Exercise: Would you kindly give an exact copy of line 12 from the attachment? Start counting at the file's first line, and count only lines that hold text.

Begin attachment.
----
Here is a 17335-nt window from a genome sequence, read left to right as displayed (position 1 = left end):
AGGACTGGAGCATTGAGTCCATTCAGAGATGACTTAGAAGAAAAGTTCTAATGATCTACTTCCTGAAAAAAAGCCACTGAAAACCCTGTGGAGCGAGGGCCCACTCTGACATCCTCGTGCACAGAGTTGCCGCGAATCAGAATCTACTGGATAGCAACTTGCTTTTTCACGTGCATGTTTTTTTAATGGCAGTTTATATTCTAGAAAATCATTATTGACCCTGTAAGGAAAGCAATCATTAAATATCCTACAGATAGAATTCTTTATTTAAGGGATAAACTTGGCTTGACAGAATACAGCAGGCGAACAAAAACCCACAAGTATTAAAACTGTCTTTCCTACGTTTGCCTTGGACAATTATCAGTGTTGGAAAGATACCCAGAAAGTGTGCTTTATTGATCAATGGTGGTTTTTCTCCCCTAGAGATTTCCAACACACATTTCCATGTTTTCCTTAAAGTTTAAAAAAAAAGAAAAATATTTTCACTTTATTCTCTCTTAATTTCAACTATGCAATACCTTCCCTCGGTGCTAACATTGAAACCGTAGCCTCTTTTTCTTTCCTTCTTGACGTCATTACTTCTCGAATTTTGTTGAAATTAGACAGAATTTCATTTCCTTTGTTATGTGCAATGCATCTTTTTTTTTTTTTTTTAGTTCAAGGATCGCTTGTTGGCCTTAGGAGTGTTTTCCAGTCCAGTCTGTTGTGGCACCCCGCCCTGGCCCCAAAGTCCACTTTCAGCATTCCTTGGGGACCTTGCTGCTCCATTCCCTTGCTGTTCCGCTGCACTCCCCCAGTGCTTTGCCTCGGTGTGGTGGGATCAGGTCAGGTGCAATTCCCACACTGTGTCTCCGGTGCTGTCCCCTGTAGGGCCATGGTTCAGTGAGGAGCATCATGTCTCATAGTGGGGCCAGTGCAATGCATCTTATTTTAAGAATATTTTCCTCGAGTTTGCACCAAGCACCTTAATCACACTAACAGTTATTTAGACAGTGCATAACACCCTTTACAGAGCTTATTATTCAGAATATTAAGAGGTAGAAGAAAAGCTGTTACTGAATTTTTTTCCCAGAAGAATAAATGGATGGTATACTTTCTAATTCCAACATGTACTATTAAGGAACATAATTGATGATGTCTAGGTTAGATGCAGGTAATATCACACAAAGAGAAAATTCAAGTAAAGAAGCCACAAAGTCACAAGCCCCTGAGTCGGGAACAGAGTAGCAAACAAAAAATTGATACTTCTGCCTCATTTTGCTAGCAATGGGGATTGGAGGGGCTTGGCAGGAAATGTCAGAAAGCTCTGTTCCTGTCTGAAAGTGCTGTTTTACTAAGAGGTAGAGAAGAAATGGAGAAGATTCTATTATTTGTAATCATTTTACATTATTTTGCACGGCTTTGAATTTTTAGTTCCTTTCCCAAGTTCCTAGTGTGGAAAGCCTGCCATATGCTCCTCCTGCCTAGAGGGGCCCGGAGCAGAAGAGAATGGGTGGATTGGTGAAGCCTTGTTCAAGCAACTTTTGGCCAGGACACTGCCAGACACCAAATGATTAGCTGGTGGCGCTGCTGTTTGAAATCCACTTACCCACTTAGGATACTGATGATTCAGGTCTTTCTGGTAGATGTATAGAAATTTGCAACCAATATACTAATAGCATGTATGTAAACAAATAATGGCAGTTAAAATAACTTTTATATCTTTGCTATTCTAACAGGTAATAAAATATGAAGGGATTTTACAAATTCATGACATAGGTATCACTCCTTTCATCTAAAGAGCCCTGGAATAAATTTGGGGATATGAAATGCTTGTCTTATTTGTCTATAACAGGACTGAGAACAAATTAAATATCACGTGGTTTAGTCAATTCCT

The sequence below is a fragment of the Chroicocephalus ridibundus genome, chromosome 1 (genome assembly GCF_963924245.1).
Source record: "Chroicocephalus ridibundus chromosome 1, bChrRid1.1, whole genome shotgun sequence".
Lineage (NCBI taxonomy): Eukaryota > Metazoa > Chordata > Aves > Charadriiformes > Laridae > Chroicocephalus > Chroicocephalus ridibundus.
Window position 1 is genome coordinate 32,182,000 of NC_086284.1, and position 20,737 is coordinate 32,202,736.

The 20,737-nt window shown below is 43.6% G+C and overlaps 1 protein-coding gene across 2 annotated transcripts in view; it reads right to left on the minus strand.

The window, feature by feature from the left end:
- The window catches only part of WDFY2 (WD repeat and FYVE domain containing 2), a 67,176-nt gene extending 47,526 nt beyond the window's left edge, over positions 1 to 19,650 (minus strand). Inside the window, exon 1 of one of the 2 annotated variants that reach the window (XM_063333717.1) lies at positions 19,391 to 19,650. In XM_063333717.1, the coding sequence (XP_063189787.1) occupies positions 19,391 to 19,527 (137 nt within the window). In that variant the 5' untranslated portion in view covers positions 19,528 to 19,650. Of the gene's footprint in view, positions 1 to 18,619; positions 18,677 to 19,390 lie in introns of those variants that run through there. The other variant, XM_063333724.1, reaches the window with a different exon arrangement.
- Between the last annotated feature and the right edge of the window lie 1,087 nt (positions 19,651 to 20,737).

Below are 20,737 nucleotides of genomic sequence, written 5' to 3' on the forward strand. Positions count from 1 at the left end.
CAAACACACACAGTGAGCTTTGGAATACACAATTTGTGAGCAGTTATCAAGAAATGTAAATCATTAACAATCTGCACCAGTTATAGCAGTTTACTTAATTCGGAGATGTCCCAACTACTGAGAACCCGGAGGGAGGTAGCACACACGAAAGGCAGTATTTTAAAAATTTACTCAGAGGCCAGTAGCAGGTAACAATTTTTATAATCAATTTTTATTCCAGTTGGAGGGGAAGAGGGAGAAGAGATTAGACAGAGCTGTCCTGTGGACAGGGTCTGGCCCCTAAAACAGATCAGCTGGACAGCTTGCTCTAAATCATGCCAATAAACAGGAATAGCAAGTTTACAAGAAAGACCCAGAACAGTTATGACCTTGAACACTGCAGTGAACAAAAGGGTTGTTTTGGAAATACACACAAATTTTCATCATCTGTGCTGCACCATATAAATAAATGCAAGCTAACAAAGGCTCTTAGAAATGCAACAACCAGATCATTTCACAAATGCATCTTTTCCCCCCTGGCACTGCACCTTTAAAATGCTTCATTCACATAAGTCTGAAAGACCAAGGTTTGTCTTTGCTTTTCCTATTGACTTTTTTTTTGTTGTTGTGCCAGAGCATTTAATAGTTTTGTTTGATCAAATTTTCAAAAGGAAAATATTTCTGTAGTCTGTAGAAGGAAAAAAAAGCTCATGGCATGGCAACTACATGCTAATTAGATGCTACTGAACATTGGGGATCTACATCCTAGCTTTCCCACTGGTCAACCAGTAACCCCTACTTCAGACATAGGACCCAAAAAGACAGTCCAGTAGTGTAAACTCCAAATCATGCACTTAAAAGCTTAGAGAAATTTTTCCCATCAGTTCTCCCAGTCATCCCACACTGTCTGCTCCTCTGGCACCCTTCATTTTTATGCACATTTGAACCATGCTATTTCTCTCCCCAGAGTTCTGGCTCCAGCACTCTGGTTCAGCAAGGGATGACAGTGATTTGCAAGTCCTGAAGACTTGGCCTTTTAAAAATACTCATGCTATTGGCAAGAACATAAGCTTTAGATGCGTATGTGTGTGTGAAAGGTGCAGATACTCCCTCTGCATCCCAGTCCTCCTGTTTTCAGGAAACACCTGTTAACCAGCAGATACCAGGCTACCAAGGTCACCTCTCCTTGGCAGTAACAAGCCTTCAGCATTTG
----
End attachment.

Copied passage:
CAAACACACACAGTGAGCTTTGGAATACACAATTTGTGAGCAGTTATCAAGAAATGTAAATCATTAACAATCTGCACCAGTTATAGCAGTTTACTTAATTCGGAGATGTCCCAACTACTGAGAACCCGGAGGGAGGTAGCACACACGAAAGGCAGTATTTTAAAAATTTACTCAGAGGCCAGTAGCAGGTAACAATTTTTATAATCAATTTTTATTCCAGTTGGAGGGGAAGAGGGAGAAGAGATTAGACAGAGCTGTCCTGTGGACAGGGTCTGGCCCCTAAAACAGATCAGCTGGACAGCTTGCTCTAAATCATGCCAATAAACAGGAATAGCAAGTTTACAAGAAAGACCCAGAACAGTTATGACCTTGAACACTGCAGTGAACAAAAGGGTTGTTTTGGAAATACACACAAATTTTCATCATCTGTGCTGCACCATATAAATAAATGCAAGCTAACAAAGGCTCTTAGAAATGCAACAACCAGATCATTTCACAAATGCATCTTTTCCCCCCTGGCACTGCACCTTTAAAATGCTTCATTCACATAAGTCTGAAAGACCAAGGTTTGTCTTTGCTTTTCCTATTGACTTTTTTTTTGTTGTTGTGCCAGAGCATTTAATAGTTTTGTTTGATCAAATTTTCAAAAGGAAAATATTTCTGTAGTCTGTAGAAGGAAAAAAAAGCTCATGGCATGGCAACTACATGCTAATTAGATGCTACTGAACATTGGGGATCTACATCCTAGCTTTCCCACTGGTCAACCAGTAACCCCTACTTCAGACATAGGACCCAAAAAGACAGTCCAGTAGTGTAAACTCCAAATCATGCACTTAAAAGCTTAGAGAAATTTTTCCCATCAGTTCTCCCAGTCATCCCACACTGTCTGCTCCTCTGGCACCCTTCATTTTTATGCACATTTGAACCATGCTATTTCTCTCCCCAGAGTTCTGGCTCCAGCACTCTGGTTCAGCAAGGGATGACAGTGATTTGCAAGTCCTGAAGACTTGGCCTTTTAAAAATACTCATGCTATTGGCAAGAACATAAGCTTTAGATGCGTATGTGTGTGTGAAAGGTGCAGATACTCCCTCTGCATCCCAGTCCTCCTGTTTTCAGGAAACACCTGTTAACCAGCAGATACCAGGCTACCAAGGTCACCTCTCCTTGGCAGTAACAAGCCTTCAGCATTTG